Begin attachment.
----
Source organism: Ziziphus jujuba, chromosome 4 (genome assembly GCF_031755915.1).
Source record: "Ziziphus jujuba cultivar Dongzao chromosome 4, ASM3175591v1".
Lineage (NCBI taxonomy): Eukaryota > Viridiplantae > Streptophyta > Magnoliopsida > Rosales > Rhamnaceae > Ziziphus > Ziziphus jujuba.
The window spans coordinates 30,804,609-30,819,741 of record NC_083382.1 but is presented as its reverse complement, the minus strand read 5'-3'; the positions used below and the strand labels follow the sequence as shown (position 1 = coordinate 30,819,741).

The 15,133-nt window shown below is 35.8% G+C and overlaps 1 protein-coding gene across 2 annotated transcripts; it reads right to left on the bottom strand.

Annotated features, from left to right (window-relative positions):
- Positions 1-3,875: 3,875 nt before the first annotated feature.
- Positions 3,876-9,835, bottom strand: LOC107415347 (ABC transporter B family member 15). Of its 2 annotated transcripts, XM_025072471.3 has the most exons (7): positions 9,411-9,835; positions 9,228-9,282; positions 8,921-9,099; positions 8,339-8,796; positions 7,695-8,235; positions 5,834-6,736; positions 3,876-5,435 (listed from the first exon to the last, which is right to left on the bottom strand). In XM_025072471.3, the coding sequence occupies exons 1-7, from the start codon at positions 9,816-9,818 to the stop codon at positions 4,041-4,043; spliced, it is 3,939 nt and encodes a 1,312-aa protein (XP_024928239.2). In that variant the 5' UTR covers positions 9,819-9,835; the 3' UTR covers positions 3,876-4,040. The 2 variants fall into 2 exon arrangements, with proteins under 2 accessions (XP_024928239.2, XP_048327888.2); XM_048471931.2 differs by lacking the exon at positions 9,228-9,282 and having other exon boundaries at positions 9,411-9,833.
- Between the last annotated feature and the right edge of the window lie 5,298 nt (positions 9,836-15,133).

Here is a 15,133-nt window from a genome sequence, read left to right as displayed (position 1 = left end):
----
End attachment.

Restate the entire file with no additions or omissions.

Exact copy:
Source organism: Ziziphus jujuba, chromosome 4 (genome assembly GCF_031755915.1).
Source record: "Ziziphus jujuba cultivar Dongzao chromosome 4, ASM3175591v1".
Lineage (NCBI taxonomy): Eukaryota > Viridiplantae > Streptophyta > Magnoliopsida > Rosales > Rhamnaceae > Ziziphus > Ziziphus jujuba.
The window spans coordinates 30,804,609-30,819,741 of record NC_083382.1 but is presented as its reverse complement, the minus strand read 5'-3'; the positions used below and the strand labels follow the sequence as shown (position 1 = coordinate 30,819,741).

The 15,133-nt window shown below is 35.8% G+C and overlaps 1 protein-coding gene across 2 annotated transcripts; it reads right to left on the bottom strand.

Annotated features, from left to right (window-relative positions):
- Positions 1-3,875: 3,875 nt before the first annotated feature.
- Positions 3,876-9,835, bottom strand: LOC107415347 (ABC transporter B family member 15). Of its 2 annotated transcripts, XM_025072471.3 has the most exons (7): positions 9,411-9,835; positions 9,228-9,282; positions 8,921-9,099; positions 8,339-8,796; positions 7,695-8,235; positions 5,834-6,736; positions 3,876-5,435 (listed from the first exon to the last, which is right to left on the bottom strand). In XM_025072471.3, the coding sequence occupies exons 1-7, from the start codon at positions 9,816-9,818 to the stop codon at positions 4,041-4,043; spliced, it is 3,939 nt and encodes a 1,312-aa protein (XP_024928239.2). In that variant the 5' UTR covers positions 9,819-9,835; the 3' UTR covers positions 3,876-4,040. The 2 variants fall into 2 exon arrangements, with proteins under 2 accessions (XP_024928239.2, XP_048327888.2); XM_048471931.2 differs by lacking the exon at positions 9,228-9,282 and having other exon boundaries at positions 9,411-9,833.
- Between the last annotated feature and the right edge of the window lie 5,298 nt (positions 9,836-15,133).

Here is a 15,133-nt window from a genome sequence, read left to right as displayed (position 1 = left end):